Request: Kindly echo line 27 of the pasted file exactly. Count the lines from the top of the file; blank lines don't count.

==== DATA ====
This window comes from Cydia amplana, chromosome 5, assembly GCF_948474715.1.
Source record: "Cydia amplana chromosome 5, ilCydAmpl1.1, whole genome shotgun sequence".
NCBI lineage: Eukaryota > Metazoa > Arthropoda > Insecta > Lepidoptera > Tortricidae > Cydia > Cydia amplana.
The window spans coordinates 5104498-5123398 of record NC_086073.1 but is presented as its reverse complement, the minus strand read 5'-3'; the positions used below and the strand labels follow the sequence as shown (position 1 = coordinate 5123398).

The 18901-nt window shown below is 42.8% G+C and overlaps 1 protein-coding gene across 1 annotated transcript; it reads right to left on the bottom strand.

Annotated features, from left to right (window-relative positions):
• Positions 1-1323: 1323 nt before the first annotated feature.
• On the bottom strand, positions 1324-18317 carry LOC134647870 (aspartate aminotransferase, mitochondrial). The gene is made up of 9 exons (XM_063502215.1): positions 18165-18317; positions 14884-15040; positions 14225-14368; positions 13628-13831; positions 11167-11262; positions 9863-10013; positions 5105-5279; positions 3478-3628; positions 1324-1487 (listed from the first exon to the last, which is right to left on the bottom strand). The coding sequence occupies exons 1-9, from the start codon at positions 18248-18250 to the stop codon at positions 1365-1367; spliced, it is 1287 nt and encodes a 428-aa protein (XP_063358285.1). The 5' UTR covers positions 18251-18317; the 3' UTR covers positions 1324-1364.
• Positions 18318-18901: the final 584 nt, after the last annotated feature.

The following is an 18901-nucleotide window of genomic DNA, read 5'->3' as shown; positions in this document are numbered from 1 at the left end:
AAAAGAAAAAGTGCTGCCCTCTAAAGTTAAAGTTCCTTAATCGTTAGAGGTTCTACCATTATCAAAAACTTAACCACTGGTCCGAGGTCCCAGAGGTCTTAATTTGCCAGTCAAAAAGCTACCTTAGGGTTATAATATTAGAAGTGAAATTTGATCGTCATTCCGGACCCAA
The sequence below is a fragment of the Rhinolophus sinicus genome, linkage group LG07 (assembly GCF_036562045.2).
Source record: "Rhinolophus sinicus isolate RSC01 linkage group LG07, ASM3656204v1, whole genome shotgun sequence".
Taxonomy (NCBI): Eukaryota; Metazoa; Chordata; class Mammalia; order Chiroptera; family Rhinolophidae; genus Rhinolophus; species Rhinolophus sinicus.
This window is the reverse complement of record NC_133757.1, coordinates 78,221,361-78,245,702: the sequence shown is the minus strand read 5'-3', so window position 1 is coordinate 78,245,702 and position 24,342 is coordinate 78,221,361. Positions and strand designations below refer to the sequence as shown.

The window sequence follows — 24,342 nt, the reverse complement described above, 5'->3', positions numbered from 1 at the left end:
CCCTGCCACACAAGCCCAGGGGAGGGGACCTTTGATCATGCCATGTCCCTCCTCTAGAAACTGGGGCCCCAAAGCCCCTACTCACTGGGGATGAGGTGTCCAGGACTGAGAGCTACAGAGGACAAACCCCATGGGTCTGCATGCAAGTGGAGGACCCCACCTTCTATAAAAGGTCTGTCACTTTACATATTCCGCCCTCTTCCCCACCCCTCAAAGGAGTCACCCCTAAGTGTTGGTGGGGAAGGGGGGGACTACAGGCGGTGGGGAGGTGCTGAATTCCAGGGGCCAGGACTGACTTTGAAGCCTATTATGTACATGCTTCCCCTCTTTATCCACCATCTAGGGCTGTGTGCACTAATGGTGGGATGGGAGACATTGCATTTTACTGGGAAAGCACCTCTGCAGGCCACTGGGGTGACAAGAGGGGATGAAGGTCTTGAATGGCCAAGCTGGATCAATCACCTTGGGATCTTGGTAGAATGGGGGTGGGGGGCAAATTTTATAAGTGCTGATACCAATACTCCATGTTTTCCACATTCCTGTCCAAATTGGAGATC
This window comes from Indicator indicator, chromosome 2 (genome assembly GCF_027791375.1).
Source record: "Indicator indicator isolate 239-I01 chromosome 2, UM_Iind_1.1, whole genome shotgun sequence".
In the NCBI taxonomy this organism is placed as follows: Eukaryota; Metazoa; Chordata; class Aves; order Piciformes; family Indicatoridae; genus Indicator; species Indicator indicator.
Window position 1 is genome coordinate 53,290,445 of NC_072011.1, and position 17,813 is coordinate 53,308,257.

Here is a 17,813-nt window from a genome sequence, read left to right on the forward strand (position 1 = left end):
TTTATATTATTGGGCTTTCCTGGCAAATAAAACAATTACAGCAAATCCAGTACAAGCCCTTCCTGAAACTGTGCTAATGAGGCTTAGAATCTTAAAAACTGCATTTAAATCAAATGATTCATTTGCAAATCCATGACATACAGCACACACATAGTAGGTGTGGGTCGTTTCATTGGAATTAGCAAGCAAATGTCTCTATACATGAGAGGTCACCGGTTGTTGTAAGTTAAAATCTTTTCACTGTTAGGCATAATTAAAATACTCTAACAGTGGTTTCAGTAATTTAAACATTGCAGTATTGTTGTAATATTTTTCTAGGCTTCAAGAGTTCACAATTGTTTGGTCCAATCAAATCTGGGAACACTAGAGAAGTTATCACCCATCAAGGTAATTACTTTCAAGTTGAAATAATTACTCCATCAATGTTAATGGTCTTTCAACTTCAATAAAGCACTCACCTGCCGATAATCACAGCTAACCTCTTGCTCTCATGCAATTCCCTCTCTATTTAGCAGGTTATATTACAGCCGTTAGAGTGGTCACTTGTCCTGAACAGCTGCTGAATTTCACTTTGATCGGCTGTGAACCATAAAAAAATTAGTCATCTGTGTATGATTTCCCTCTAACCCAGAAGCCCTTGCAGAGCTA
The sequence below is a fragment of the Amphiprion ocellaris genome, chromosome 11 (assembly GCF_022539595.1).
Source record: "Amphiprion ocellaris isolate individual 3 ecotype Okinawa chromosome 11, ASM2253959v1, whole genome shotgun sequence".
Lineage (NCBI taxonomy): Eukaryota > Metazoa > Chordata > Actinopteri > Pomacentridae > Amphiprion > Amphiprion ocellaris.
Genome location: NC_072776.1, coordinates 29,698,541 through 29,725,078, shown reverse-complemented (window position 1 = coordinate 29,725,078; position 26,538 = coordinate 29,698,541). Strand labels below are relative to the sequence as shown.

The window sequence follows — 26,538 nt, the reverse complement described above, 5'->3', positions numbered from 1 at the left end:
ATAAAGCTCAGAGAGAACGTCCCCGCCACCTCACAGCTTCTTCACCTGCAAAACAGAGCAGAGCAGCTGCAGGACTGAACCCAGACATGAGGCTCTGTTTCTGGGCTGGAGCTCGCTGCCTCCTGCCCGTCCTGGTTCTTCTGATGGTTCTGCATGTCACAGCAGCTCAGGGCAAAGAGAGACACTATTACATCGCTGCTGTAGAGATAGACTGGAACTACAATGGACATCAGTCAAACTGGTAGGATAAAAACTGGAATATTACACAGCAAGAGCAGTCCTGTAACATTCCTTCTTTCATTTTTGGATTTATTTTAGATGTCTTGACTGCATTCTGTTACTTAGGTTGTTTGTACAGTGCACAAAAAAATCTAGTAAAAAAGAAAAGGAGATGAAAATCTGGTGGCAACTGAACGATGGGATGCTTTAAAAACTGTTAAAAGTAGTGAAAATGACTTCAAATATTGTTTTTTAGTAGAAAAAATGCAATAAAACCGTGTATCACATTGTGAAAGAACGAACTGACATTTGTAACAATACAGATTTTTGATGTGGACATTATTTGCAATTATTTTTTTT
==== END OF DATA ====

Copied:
Genome location: NC_072776.1, coordinates 29,698,541 through 29,725,078, shown reverse-complemented (window position 1 = coordinate 29,725,078; position 26,538 = coordinate 29,698,541). Strand labels below are relative to the sequence as shown.